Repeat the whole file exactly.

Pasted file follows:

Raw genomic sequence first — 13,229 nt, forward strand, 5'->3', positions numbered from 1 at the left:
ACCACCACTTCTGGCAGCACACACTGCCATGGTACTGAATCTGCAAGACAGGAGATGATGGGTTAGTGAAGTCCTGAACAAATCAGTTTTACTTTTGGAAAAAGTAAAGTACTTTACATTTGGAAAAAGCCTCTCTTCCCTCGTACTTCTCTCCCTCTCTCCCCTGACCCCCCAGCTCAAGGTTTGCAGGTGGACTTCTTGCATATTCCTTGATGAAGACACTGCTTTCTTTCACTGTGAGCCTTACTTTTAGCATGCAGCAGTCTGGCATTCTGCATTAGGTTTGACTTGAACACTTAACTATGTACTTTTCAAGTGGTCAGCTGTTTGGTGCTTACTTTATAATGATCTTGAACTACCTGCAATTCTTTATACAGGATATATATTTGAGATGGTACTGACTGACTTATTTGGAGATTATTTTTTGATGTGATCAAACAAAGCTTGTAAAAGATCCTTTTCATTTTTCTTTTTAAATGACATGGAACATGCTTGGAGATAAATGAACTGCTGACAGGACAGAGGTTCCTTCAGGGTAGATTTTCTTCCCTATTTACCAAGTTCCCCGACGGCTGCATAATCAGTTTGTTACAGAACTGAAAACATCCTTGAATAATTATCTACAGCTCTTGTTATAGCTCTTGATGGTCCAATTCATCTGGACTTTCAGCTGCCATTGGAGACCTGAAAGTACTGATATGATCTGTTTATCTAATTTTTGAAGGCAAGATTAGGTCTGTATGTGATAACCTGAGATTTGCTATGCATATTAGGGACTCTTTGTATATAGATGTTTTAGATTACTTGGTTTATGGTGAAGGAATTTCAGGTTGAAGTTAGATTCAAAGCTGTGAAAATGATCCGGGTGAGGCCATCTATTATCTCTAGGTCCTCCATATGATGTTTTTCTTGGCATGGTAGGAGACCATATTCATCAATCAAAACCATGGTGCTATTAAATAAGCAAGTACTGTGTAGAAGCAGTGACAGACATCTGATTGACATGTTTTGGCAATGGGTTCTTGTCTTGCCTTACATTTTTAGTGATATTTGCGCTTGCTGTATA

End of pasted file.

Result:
Raw genomic sequence first — 13,229 nt, forward strand, 5'->3', positions numbered from 1 at the left:
ACCACCACTTCTGGCAGCACACACTGCCATGGTACTGAATCTGCAAGACAGGAGATGATGGGTTAGTGAAGTCCTGAACAAATCAGTTTTACTTTTGGAAAAAGTAAAGTACTTTACATTTGGAAAAAGCCTCTCTTCCCTCGTACTTCTCTCCCTCTCTCCCCTGACCCCCCAGCTCAAGGTTTGCAGGTGGACTTCTTGCATATTCCTTGATGAAGACACTGCTTTCTTTCACTGTGAGCCTTACTTTTAGCATGCAGCAGTCTGGCATTCTGCATTAGGTTTGACTTGAACACTTAACTATGTACTTTTCAAGTGGTCAGCTGTTTGGTGCTTACTTTATAATGATCTTGAACTACCTGCAATTCTTTATACAGGATATATATTTGAGATGGTACTGACTGACTTATTTGGAGATTATTTTTTGATGTGATCAAACAAAGCTTGTAAAAGATCCTTTTCATTTTTCTTTTTAAATGACATGGAACATGCTTGGAGATAAATGAACTGCTGACAGGACAGAGGTTCCTTCAGGGTAGATTTTCTTCCCTATTTACCAAGTTCCCCGACGGCTGCATAATCAGTTTGTTACAGAACTGAAAACATCCTTGAATAATTATCTACAGCTCTTGTTATAGCTCTTGATGGTCCAATTCATCTGGACTTTCAGCTGCCATTGGAGACCTGAAAGTACTGATATGATCTGTTTATCTAATTTTTGAAGGCAAGATTAGGTCTGTATGTGATAACCTGAGATTTGCTATGCATATTAGGGACTCTTTGTATATAGATGTTTTAGATTACTTGGTTTATGGTGAAGGAATTTCAGGTTGAAGTTAGATTCAAAGCTGTGAAAATGATCCGGGTGAGGCCATCTATTATCTCTAGGTCCTCCATATGATGTTTTTCTTGGCATGGTAGGAGACCATATTCATCAATCAAAACCATGGTGCTATTAAATAAGCAAGTACTGTGTAGAAGCAGTGACAGACATCTGATTGACATGTTTTGGCAATGGGTTCTTGTCTTGCCTTACATTTTTAGTGATATTTGCGCTTGCTGTATA